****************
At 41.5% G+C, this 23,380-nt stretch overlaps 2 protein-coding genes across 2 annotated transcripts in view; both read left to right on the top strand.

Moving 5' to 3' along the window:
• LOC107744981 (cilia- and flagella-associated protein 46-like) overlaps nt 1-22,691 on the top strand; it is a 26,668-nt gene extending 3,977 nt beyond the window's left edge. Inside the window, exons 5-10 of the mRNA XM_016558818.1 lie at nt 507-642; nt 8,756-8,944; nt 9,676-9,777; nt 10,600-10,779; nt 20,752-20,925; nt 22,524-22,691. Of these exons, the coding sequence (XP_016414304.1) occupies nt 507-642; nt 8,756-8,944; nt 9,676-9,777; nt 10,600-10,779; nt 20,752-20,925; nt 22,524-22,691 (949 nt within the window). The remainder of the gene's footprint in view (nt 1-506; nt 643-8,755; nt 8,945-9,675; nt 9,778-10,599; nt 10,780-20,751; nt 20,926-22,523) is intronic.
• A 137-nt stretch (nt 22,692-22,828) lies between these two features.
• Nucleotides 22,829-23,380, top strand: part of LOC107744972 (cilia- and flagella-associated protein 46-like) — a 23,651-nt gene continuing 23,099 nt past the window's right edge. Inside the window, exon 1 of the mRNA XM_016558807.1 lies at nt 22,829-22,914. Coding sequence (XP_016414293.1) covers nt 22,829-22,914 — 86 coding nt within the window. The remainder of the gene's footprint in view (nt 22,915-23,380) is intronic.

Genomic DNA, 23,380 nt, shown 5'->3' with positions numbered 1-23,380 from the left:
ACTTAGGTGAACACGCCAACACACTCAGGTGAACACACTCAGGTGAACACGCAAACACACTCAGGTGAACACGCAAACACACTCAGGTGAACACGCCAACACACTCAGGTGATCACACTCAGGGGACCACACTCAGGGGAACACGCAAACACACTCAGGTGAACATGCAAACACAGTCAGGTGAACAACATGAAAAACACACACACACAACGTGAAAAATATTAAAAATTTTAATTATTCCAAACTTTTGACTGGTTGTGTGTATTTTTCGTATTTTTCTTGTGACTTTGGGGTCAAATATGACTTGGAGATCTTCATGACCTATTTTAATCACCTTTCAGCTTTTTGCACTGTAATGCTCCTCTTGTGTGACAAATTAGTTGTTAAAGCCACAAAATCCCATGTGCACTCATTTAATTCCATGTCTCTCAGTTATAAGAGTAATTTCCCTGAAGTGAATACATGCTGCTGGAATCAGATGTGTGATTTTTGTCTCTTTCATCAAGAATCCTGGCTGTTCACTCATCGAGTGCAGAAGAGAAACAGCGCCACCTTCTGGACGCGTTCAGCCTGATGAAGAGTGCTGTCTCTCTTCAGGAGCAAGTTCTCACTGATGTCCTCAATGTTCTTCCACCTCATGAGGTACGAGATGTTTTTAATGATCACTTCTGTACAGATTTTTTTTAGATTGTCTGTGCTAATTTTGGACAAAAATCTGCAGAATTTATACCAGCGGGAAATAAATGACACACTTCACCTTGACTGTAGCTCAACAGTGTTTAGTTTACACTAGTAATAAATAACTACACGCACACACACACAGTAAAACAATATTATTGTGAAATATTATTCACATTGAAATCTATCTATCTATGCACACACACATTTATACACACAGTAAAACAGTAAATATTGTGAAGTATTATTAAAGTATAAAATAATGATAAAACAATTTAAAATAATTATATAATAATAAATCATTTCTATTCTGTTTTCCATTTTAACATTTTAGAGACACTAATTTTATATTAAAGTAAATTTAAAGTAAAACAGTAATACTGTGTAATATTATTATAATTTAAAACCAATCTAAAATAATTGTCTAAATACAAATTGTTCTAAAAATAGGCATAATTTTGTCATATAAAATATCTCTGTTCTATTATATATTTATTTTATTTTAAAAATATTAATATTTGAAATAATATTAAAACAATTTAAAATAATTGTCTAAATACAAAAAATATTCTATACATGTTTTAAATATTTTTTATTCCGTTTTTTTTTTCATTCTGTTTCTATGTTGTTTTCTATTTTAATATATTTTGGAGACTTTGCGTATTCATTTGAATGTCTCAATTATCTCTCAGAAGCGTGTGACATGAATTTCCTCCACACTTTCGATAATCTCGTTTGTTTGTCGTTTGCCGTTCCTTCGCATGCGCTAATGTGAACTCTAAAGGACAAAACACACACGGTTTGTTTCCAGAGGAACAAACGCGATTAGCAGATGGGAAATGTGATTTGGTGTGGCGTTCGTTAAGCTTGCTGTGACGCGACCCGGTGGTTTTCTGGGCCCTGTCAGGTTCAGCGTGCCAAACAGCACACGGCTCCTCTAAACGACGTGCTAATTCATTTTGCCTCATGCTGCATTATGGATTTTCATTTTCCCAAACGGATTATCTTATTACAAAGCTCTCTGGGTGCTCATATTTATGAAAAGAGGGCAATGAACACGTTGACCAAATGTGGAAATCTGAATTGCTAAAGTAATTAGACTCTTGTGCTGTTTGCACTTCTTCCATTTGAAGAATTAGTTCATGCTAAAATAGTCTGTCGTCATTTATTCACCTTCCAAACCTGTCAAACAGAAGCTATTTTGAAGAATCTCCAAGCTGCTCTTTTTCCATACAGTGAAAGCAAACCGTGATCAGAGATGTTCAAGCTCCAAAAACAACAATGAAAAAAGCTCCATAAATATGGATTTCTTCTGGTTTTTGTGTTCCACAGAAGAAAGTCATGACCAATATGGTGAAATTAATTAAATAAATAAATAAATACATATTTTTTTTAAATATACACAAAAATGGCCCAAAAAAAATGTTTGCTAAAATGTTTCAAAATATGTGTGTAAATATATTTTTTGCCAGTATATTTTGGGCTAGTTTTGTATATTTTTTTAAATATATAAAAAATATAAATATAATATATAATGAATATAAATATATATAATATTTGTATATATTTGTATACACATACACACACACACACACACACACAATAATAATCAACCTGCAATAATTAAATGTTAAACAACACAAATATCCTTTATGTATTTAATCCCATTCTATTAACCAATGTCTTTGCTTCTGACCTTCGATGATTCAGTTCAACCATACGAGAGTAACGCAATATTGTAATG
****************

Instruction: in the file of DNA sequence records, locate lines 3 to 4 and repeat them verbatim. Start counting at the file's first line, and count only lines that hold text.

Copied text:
• LOC107744981 (cilia- and flagella-associated protein 46-like) overlaps nt 1-22,691 on the top strand; it is a 26,668-nt gene extending 3,977 nt beyond the window's left edge. Inside the window, exons 5-10 of the mRNA XM_016558818.1 lie at nt 507-642; nt 8,756-8,944; nt 9,676-9,777; nt 10,600-10,779; nt 20,752-20,925; nt 22,524-22,691. Of these exons, the coding sequence (XP_016414304.1) occupies nt 507-642; nt 8,756-8,944; nt 9,676-9,777; nt 10,600-10,779; nt 20,752-20,925; nt 22,524-22,691 (949 nt within the window). The remainder of the gene's footprint in view (nt 1-506; nt 643-8,755; nt 8,945-9,675; nt 9,778-10,599; nt 10,780-20,751; nt 20,926-22,523) is intronic.
• A 137-nt stretch (nt 22,692-22,828) lies between these two features.